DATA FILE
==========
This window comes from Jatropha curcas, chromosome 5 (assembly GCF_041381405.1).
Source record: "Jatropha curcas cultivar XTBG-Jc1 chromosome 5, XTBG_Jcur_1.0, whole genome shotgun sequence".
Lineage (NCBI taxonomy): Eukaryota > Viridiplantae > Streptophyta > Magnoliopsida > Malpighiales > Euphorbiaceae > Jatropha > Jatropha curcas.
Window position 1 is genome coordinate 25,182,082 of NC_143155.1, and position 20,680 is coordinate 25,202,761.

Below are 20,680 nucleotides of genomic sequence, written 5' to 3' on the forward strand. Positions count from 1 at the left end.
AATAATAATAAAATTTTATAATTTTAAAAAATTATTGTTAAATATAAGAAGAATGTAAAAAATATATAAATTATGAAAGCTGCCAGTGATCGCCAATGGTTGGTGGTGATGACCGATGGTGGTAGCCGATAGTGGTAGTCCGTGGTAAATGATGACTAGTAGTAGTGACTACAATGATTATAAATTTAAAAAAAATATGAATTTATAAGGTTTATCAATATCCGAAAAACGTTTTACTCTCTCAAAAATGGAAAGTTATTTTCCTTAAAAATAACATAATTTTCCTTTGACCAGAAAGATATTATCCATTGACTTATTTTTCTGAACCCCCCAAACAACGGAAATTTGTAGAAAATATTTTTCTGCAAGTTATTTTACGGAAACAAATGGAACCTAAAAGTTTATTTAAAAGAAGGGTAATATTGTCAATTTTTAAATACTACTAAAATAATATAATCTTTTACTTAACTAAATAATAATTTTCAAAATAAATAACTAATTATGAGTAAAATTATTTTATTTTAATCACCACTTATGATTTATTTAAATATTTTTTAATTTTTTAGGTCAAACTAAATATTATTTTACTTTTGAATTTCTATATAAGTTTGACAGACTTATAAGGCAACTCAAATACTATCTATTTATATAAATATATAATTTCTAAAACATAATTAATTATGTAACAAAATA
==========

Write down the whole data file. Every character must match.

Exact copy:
This window comes from Jatropha curcas, chromosome 5 (assembly GCF_041381405.1).
Source record: "Jatropha curcas cultivar XTBG-Jc1 chromosome 5, XTBG_Jcur_1.0, whole genome shotgun sequence".
Lineage (NCBI taxonomy): Eukaryota > Viridiplantae > Streptophyta > Magnoliopsida > Malpighiales > Euphorbiaceae > Jatropha > Jatropha curcas.
Window position 1 is genome coordinate 25,182,082 of NC_143155.1, and position 20,680 is coordinate 25,202,761.

Below are 20,680 nucleotides of genomic sequence, written 5' to 3' on the forward strand. Positions count from 1 at the left end.
AATAATAATAAAATTTTATAATTTTAAAAAATTATTGTTAAATATAAGAAGAATGTAAAAAATATATAAATTATGAAAGCTGCCAGTGATCGCCAATGGTTGGTGGTGATGACCGATGGTGGTAGCCGATAGTGGTAGTCCGTGGTAAATGATGACTAGTAGTAGTGACTACAATGATTATAAATTTAAAAAAAATATGAATTTATAAGGTTTATCAATATCCGAAAAACGTTTTACTCTCTCAAAAATGGAAAGTTATTTTCCTTAAAAATAACATAATTTTCCTTTGACCAGAAAGATATTATCCATTGACTTATTTTTCTGAACCCCCCAAACAACGGAAATTTGTAGAAAATATTTTTCTGCAAGTTATTTTACGGAAACAAATGGAACCTAAAAGTTTATTTAAAAGAAGGGTAATATTGTCAATTTTTAAATACTACTAAAATAATATAATCTTTTACTTAACTAAATAATAATTTTCAAAATAAATAACTAATTATGAGTAAAATTATTTTATTTTAATCACCACTTATGATTTATTTAAATATTTTTTAATTTTTTAGGTCAAACTAAATATTATTTTACTTTTGAATTTCTATATAAGTTTGACAGACTTATAAGGCAACTCAAATACTATCTATTTATATAAATATATAATTTCTAAAACATAATTAATTATGTAACAAAATA